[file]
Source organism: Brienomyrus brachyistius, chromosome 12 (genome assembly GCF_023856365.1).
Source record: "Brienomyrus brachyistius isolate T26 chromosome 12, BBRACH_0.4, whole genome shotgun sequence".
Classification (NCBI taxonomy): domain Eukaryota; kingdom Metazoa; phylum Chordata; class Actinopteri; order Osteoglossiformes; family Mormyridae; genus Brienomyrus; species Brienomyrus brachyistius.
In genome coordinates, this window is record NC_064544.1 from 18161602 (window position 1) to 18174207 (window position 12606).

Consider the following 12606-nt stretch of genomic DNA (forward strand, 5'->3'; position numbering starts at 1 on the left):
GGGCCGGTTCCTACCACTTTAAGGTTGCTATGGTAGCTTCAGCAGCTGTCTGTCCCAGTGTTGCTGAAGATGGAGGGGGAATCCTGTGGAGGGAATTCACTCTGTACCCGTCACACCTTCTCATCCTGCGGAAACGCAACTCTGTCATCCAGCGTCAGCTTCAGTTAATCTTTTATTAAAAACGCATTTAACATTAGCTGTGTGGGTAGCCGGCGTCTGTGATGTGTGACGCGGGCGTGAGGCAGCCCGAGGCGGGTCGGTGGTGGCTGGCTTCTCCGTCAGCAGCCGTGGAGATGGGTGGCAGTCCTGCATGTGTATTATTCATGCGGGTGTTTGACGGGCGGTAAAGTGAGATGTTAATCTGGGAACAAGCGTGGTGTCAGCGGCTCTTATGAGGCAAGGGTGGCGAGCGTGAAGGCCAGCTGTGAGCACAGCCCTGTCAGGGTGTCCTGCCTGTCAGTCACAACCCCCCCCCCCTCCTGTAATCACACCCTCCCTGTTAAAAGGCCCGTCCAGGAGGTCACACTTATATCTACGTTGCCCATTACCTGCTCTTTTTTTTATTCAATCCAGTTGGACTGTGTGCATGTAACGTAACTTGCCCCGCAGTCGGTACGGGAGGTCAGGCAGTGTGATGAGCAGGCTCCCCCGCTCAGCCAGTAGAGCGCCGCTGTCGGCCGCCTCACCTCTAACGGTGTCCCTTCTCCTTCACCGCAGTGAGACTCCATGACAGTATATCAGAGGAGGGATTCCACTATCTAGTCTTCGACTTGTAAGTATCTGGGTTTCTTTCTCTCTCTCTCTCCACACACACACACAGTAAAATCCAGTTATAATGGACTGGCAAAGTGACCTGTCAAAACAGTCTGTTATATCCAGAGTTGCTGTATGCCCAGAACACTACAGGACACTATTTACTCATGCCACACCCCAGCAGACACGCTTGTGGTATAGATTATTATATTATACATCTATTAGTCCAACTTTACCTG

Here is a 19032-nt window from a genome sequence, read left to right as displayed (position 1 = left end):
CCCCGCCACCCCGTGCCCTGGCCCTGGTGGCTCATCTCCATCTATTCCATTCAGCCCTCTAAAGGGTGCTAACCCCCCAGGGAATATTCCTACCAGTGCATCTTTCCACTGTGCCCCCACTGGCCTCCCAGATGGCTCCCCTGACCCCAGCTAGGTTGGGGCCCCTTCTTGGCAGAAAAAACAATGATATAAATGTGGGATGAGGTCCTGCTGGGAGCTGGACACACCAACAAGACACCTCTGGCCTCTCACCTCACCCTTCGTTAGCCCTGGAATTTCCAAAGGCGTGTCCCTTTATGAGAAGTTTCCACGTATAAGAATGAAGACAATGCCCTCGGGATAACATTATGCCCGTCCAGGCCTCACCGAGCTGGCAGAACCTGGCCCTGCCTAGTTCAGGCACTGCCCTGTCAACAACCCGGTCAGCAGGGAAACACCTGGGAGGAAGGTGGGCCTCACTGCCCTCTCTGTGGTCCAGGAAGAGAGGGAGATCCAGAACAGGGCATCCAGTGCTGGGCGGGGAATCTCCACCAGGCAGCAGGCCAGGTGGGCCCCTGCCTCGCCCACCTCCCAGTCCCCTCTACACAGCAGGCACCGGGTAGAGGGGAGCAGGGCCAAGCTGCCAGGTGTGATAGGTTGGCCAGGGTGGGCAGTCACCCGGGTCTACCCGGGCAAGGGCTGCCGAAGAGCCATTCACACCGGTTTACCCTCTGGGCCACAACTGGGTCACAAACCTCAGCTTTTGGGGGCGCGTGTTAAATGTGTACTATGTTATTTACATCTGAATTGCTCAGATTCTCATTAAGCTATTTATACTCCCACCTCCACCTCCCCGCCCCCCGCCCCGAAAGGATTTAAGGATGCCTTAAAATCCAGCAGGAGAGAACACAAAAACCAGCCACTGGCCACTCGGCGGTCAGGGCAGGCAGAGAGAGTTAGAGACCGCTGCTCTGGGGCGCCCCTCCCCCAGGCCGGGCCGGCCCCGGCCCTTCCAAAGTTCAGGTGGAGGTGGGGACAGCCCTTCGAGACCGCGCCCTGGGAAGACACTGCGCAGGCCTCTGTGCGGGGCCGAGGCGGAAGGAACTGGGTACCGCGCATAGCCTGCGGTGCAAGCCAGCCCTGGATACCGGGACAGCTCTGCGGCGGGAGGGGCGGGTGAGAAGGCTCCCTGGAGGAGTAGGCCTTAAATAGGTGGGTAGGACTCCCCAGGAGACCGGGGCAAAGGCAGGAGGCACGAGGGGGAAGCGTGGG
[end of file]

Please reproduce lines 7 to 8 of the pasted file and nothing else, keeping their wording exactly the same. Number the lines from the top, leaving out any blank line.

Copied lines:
Here is a 19032-nt window from a genome sequence, read left to right as displayed (position 1 = left end):
CCCCGCCACCCCGTGCCCTGGCCCTGGTGGCTCATCTCCATCTATTCCATTCAGCCCTCTAAAGGGTGCTAACCCCCCAGGGAATATTCCTACCAGTGCATCTTTCCACTGTGCCCCCACTGGCCTCCCAGATGGCTCCCCTGACCCCAGCTAGGTTGGGGCCCCTTCTTGGCAGAAAAAACAATGATATAAATGTGGGATGAGGTCCTGCTGGGAGCTGGACACACCAACAAGACACCTCTGGCCTCTCACCTCACCCTTCGTTAGCCCTGGAATTTCCAAAGGCGTGTCCCTTTATGAGAAGTTTCCACGTATAAGAATGAAGACAATGCCCTCGGGATAACATTATGCCCGTCCAGGCCTCACCGAGCTGGCAGAACCTGGCCCTGCCTAGTTCAGGCACTGCCCTGTCAACAACCCGGTCAGCAGGGAAACACCTGGGAGGAAGGTGGGCCTCACTGCCCTCTCTGTGGTCCAGGAAGAGAGGGAGATCCAGAACAGGGCATCCAGTGCTGGGCGGGGAATCTCCACCAGGCAGCAGGCCAGGTGGGCCCCTGCCTCGCCCACCTCCCAGTCCCCTCTACACAGCAGGCACCGGGTAGAGGGGAGCAGGGCCAAGCTGCCAGGTGTGATAGGTTGGCCAGGGTGGGCAGTCACCCGGGTCTACCCGGGCAAGGGCTGCCGAAGAGCCATTCACACCGGTTTACCCTCTGGGCCACAACTGGGTCACAAACCTCAGCTTTTGGGGGCGCGTGTTAAATGTGTACTATGTTATTTACATCTGAATTGCTCAGATTCTCATTAAGCTATTTATACTCCCACCTCCACCTCCCCGCCCCCCGCCCCGAAAGGATTTAAGGATGCCTTAAAATCCAGCAGGAGAGAACACAAAAACCAGCCACTGGCCACTCGGCGGTCAGGGCAGGCAGAGAGAGTTAGAGACCGCTGCTCTGGGGCGCCCCTCCCCCAGGCCGGGCCGGCCCCGGCCCTTCCAAAGTTCAGGTGGAGGTGGGGACAGCCCTTCGAGACCGCGCCCTGGGAAGACACTGCGCAGGCCTCTGTGCGGGGCCGAGGCGGAAGGAACTGGGTACCGCGCATAGCCTGCGGTGCAAGCCAGCCCTGGATACCGGGACAGCTCTGCGGCGGGAGGGGCGGGTGAGAAGGCTCCCTGGAGGAGTAGGCCTTAAATAGGTGGGTAGGACTCCCCAGGAGACCGGGGCAAAGGCAGGAGGCACGAGGGGGAAGCGTGGG